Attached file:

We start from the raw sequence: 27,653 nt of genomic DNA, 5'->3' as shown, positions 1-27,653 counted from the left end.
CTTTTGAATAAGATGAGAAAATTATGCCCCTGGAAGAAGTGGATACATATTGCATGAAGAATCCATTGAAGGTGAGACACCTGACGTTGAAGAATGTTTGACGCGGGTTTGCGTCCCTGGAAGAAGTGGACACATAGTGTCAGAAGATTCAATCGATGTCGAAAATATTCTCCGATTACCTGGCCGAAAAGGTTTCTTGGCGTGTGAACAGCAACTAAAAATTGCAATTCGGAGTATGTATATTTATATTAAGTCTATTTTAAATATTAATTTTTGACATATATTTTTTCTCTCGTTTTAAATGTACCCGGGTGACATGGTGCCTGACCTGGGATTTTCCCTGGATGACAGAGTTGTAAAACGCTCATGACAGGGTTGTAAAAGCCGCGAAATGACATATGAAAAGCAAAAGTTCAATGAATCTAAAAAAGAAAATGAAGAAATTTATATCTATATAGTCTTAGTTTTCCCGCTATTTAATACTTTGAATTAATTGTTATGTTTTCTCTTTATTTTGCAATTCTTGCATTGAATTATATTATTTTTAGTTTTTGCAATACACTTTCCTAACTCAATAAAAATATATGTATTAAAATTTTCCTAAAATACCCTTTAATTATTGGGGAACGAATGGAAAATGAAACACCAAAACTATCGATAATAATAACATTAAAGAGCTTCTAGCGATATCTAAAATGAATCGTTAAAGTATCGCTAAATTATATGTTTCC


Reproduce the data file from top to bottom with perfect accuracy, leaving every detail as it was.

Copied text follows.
We start from the raw sequence: 27,653 nt of genomic DNA, 5'->3' as shown, positions 1-27,653 counted from the left end.
CTTTTGAATAAGATGAGAAAATTATGCCCCTGGAAGAAGTGGATACATATTGCATGAAGAATCCATTGAAGGTGAGACACCTGACGTTGAAGAATGTTTGACGCGGGTTTGCGTCCCTGGAAGAAGTGGACACATAGTGTCAGAAGATTCAATCGATGTCGAAAATATTCTCCGATTACCTGGCCGAAAAGGTTTCTTGGCGTGTGAACAGCAACTAAAAATTGCAATTCGGAGTATGTATATTTATATTAAGTCTATTTTAAATATTAATTTTTGACATATATTTTTTCTCTCGTTTTAAATGTACCCGGGTGACATGGTGCCTGACCTGGGATTTTCCCTGGATGACAGAGTTGTAAAACGCTCATGACAGGGTTGTAAAAGCCGCGAAATGACATATGAAAAGCAAAAGTTCAATGAATCTAAAAAAGAAAATGAAGAAATTTATATCTATATAGTCTTAGTTTTCCCGCTATTTAATACTTTGAATTAATTGTTATGTTTTCTCTTTATTTTGCAATTCTTGCATTGAATTATATTATTTTTAGTTTTTGCAATACACTTTCCTAACTCAATAAAAATATATGTATTAAAATTTTCCTAAAATACCCTTTAATTATTGGGGAACGAATGGAAAATGAAACACCAAAACTATCGATAATAATAACATTAAAGAGCTTCTAGCGATATCTAAAATGAATCGTTAAAGTATCGCTAAATTATATGTTTCC